Brian Howey: Mike Pence’s first presidential debate

Less than 24 hours before Donald J. Trump was to be “proudly” arrested, booked, finger printed and have his mug shot taken at the Fulton County Jail in Atlanta (in primetime!), eight of the Republicans gathered for the Fox News debate in Milwaukee on Aug. 23.

“We are going to take a brief moment to talk about the elephant, not in the room,” co-moderator Bret Baier said, acknowledging Trump, who ducked the debate. They were then asked to raise their hands if they would support Trump as the GOP nominee if he is convicted on any of the 91 criminal charges he now faces.

Six of the eight candidates raised their hands — including former vice president Mike Pence — with Florida Gov. Ron DeSantis looking down the line to see who else would. Others raising their hands included South Carolina Sen. Tim Scott, former U.N. Ambassador Nikki Haley, biotech entrepreneur Vivek Ramaswamy, and North Dakota Gov. Doug Burgum. Two other former governors, Asa Hutchinson of Arkansas and Chris Christie of New Jersey, didn’t.

Watching Pence raise his hand was a surreal moment. He has spent most of his life aspiring for the presidency. Last March at the Reagan Library, Pence had said of the Jan. 6 U.S. Capitol insurrection, “President Trump was wrong. I had no right to overturn the election. And his reckless words endangered my family and everyone at the Capitol that day, and I know history will hold Donald Trump accountable. Make no mistake about it, what happened that day was a disgrace.”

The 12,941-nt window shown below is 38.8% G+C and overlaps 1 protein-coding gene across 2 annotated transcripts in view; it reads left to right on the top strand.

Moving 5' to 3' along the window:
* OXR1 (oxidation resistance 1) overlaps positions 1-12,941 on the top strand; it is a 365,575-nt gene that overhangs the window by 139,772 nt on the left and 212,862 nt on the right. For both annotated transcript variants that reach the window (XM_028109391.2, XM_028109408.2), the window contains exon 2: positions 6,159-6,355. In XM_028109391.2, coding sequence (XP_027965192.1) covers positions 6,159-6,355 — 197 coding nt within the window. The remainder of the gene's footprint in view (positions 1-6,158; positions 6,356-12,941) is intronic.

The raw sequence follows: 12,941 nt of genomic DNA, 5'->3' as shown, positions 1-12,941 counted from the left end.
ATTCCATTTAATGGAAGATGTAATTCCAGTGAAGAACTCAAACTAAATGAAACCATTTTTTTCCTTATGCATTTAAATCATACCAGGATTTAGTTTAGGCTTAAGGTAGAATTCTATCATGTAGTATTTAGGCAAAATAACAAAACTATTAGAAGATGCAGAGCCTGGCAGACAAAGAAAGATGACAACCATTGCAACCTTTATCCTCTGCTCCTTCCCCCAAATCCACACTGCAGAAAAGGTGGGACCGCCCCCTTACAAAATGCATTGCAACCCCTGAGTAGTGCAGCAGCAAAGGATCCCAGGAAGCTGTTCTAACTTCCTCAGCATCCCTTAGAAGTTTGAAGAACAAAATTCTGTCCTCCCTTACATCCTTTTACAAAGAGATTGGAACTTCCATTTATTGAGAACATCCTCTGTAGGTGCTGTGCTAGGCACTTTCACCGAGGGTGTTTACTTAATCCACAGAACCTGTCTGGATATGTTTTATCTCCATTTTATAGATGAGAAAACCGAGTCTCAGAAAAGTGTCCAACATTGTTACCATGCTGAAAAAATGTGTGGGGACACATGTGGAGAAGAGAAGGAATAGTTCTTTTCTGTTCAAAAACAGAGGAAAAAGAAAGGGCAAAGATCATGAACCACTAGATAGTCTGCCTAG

A disgrace.

It used to be in American history that anyone who acted in a disgraceful manner would be disqualified for the highest office of the land. In a column Pence wrote during the era of President Bill Clinton in the 1990s, the future Indiana governor and vice president had said, “If you and I fall into bad moral habits, we can harm our families, our employers and our friends. The President of the United States can incinerate the planet. Seriously, the very idea that we ought to have at or less than the same moral demands placed on the Chief Executive that we place on our next door neighbor is ludicrous and dangerous.

Christie said during the debate that Pence “deserves our thanks as Americans for putting his oath of office and the Constitution of the United States before personal, political and unfair pressure.”

At a later point in the debate, DeSantis was asked whether Pence was right to reject Trump’s pressure campaign to overturn the 2020 presidential election. DeSantis deflected, complaining about the “weaponization” of the Department of Justice.

Pence wouldn’t let him off the hook. “The American people deserve to know whether everyone on this stage agrees that I kept my oath to the Constitution that day. There’s no more important duty, so answer the question,” he said.

“Mike did his duty. I’ve got no beef with him,” DeSantis said.

Christie mocked DeSantis’s answer, adding, Pence “deserves not grudging credit; he deserves our thanks as Americans.”

Other candidates agreed. “Absolutely, he did the right thing,” said U.S. Sen. Tim Scott of South Carolina. Former United Nations ambassador Nikki Haley added, “I do think Mike Pence did the right thing.” North Dakota Gov. Doug Burgum agreed, adding, “Mike Pence did the right thing on January 6th.”

Hutchinson went further, citing a recent analysis by conservative legal scholars William Baude and Michael Stokes Paulson — both members of the Federalist Society — who say the Jan. 6, 2021, rebellion disqualifies Trump under the 14th Amendment, arguing the section is still in effect and is “ready for use,” by state officials who can bar Trump from the ballot.

The question facing Mike Pence, who has called Trump’s actions leading up to Jan. 6 “a disgrace,” is how he could then support the former president should he win the GOP nomination.

Brian Howey is managing editor of Howey Politics Indiana/State Affairs at, where this column was previously published. Find Howey on Facebook and X @hwypol. Send comments to [email protected].